Primary Hyperparathyroidism– This is a medical condition which is mainly characterized by production of excessive parathyroid hormones in the body resulting in various symptoms.
What Is Primary Hyperparathyroidism?
Hyperparathyroidism as stated is a medical condition in which there is excessive production of parathyroid hormone. There are four parathyroid glands in the body located in the neck. The function of the parathyroid hormone is to control calcium in the body. In Primary Hyperparathyroidism, there is enlargement of parathyroid glands causing excessive production of parathyroid hormone with resultant elevated levels of calcium, a medical condition called as Hypercalcemia. Primary Hyperparathyroidism is usually treated with surgery.
What Are The Causes Of Primary Hyperparathyroidism?
- Primary Hyperparathyroidism is caused due to enlargement of one or more of parathyroid glands.
- The basic cause of enlargement can be a benign growth on the gland
- Hyperplasia of parathyroid glands can also cause Primary Hyperparathyroidism
- Primary Hyperparathyroidism is rarely caused by a malignant tumor
What Are The Risk Factors For Primary Hyperparathyroidism?
Some Of The Risk Factors For Primary Hyperparathyroidism Are:
- Menopausal female
- Individual with chronic deficiency of calcium and vitamin D
- In instances of radiation treatment for some type of cancer where the neck was exposed to radiation
- It can also be caused to taking lithium which is medication commonly used to treat bipolar disorder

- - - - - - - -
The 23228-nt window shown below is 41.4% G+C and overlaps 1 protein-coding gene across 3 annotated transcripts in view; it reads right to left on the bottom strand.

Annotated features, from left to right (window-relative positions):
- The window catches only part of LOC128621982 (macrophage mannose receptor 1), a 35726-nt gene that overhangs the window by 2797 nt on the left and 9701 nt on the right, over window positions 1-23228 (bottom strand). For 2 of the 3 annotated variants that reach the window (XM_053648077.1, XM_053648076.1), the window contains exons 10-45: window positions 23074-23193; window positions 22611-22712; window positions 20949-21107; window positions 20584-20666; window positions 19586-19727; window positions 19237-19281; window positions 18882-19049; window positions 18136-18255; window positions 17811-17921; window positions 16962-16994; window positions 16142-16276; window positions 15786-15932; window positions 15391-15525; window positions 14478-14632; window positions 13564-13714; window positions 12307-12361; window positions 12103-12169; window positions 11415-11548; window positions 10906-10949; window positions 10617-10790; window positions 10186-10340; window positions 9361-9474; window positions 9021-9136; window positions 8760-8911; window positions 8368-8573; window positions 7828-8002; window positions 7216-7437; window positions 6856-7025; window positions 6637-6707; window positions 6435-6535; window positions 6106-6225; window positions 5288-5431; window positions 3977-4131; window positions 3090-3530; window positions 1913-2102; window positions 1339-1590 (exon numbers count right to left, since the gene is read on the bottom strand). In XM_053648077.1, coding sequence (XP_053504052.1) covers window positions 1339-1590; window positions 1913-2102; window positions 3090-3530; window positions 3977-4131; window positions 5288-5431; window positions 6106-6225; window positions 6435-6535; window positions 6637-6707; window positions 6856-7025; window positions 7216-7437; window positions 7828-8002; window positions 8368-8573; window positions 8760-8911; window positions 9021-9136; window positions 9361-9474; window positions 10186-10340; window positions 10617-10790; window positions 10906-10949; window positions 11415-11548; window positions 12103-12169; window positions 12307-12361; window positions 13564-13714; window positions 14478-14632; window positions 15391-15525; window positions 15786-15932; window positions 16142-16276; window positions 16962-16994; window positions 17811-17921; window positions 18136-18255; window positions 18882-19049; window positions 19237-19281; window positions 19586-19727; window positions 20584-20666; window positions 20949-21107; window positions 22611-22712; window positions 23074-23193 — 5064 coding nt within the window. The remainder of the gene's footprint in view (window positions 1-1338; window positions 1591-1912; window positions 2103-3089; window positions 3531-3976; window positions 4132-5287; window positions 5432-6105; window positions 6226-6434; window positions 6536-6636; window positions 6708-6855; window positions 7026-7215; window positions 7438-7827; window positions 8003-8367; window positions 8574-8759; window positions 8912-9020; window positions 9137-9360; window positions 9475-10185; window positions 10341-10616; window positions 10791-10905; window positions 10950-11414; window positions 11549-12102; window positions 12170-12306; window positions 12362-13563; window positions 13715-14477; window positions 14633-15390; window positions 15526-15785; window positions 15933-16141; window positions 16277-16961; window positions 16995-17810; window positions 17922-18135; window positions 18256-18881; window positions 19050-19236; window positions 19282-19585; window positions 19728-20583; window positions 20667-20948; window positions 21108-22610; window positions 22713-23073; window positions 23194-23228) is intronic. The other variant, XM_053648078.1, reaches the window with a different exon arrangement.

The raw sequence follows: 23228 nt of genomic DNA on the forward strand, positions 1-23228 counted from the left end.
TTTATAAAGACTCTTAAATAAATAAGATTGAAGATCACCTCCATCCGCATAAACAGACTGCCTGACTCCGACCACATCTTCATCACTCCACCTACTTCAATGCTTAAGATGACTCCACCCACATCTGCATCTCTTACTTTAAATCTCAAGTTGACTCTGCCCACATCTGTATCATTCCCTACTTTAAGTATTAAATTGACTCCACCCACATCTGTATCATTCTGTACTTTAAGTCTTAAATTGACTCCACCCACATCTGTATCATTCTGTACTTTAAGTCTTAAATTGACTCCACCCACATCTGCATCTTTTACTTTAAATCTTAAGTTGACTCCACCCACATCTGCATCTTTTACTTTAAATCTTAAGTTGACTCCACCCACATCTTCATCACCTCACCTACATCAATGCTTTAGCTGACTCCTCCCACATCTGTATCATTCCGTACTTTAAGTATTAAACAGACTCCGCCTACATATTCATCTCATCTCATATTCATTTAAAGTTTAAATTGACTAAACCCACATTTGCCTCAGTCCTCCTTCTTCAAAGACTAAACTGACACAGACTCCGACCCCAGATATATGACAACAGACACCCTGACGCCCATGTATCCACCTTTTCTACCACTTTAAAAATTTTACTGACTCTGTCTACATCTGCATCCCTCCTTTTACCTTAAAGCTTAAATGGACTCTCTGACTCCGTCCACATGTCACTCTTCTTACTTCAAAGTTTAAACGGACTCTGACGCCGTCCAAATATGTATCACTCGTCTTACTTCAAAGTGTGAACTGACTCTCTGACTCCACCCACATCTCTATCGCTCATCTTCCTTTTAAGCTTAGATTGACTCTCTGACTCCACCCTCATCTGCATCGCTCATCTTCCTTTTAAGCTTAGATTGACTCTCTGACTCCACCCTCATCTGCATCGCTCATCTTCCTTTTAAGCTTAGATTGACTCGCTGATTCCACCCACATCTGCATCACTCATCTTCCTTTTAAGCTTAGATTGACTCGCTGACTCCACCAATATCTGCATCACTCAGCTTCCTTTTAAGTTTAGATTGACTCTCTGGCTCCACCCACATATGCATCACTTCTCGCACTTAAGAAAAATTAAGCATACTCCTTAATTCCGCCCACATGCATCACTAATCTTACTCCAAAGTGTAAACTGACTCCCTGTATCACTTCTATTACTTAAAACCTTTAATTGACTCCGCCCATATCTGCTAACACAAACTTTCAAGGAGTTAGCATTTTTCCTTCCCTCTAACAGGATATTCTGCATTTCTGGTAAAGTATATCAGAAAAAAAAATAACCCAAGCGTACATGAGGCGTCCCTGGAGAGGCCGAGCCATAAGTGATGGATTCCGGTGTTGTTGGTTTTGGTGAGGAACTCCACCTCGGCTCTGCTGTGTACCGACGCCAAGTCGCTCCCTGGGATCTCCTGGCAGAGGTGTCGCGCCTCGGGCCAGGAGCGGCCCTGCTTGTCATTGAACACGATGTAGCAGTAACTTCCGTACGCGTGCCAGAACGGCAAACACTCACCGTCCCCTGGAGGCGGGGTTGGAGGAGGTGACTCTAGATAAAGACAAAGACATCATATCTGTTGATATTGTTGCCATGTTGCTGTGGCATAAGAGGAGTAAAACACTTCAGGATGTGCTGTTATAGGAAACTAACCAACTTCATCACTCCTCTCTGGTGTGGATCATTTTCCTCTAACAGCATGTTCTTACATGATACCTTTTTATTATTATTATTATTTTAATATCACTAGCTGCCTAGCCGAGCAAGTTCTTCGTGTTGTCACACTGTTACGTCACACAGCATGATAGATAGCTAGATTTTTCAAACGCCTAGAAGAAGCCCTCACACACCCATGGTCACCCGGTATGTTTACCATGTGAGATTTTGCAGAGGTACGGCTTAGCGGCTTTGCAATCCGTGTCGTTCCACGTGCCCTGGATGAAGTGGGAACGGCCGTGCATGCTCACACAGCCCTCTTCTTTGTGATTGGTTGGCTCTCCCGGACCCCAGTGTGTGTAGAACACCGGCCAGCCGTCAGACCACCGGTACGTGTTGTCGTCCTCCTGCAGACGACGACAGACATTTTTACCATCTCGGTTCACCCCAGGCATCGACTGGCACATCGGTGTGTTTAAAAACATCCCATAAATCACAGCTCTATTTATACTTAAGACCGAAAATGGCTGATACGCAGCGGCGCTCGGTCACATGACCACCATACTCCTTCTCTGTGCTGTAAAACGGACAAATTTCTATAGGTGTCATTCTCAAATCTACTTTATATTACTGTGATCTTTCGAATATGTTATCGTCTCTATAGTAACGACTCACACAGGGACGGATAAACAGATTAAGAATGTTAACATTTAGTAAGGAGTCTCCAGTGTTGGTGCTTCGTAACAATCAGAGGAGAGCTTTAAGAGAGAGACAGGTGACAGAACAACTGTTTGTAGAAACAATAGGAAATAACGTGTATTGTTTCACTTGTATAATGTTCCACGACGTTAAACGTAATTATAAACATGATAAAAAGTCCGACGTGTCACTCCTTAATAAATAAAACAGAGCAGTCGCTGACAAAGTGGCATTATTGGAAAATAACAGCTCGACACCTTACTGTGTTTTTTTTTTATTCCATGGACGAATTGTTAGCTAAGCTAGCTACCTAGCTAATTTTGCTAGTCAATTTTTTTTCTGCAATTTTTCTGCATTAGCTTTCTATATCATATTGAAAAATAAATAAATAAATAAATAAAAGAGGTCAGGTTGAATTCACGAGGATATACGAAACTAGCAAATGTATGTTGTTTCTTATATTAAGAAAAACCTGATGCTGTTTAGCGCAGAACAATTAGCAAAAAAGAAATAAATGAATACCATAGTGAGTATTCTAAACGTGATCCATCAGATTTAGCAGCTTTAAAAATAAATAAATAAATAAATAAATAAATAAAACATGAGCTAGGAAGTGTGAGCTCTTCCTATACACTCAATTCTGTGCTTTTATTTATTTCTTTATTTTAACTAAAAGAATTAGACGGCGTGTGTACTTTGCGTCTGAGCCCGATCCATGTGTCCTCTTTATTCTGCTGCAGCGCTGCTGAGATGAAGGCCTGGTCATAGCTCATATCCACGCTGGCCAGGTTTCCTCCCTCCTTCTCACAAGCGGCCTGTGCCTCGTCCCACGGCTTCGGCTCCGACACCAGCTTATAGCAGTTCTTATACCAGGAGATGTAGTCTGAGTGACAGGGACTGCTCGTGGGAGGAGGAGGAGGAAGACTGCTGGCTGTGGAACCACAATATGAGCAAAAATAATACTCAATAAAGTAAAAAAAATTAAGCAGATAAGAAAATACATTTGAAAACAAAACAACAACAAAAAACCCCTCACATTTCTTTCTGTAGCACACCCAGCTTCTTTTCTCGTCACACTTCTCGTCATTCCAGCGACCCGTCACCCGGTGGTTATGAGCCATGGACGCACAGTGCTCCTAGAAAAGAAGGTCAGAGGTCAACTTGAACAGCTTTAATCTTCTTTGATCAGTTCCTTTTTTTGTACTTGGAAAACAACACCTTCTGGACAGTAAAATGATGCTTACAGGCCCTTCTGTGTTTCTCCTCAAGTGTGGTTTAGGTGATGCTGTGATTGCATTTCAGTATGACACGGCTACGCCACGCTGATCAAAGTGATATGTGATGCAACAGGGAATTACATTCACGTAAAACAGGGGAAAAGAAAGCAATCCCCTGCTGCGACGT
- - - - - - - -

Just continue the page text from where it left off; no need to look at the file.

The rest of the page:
What Are The Symptoms Of Primary Hyperparathyroidism?
Some Of The Symptoms Of Primary Hyperparathyroidism Are:
- Development of osteoporosis
- Kidney stones
- Excessive urination
- Pain in the abdomen
- Weakness and fatigue
- Pain in the bones and joints
- Falling ill frequently
- Loss of appetite
How Is Primary Hyperparathyroidism Diagnosed?
To diagnose Primary Hyperparathyroidism, the treating physician will order the following tests:
- Blood Tests: This test will indicate elevated calcium levels. Elevated calcium levels can be caused due to various other conditions as well thus the physician will also check a parathyroid hormone level and an elevation of that will point to a diagnosis of Primary Hyperparathyroidism.
- After confirming the diagnosis of Primary Hyperparathyroidism the treating physician may order the following tests to look at the extent of the disease process:
- Bone Densitometry: This test will be done to measure the strength of the bone
- Urine Test: This test will be done to monitor the function of the kidneys and also look for any kidney dysfunction which may be causing Primary Hyperparathyroidism.
What Are The Treatments For Primary Hyperparathyroidism?
There is no treatment required for Primary Hyperparathyroidism if:
- Calcium is elevated very slightly
- Renal functions are normal
- Bone density is normal
Apart from the wait and watch approach, to treat Primary Hyperparathyroidism surgery is most preferred approach. A surgical procedure has a success rate of approximately 95% in cases of Primary Hyperparathyroidism. The surgical procedure involves removal of the enlarged thyroid gland. The surgery is usually done as an outpatient procedure and does not require inpatient setting.
Some of the inherent risks of the procedure are:
- Damage to nerves of the vocal cords
- Persistently reduced calcium levels requiring use of supplementation
Home Remedies For Primary Hyperparathyroidism
- Regular monitoring of calcium and vitamin D intake in the diet
- Intake of adequate amounts of fluids
- Regular exercises for healthy and strong bones
- Smoking cessation
- Avoidance of medications which can increase calcium levels in the body.
- Mayo Clinic. “Primary Hyperparathyroidism.” https://www.mayoclinic.org/diseases-conditions/primary-hyperparathyroidism/symptoms-causes/syc-20355644
- American Association of Endocrine Surgeons. “Hyperparathyroidism.” https://endocrinediseases.org/parathyroid/hyperparathyroidism.shtml
- Cleveland Clinic. “Hyperparathyroidism.” https://my.clevelandclinic.org/health/diseases/8580-hyperparathyroidism
- MedlinePlus. “Hyperparathyroidism.” https://medlineplus.gov/hyperparathyroidism.html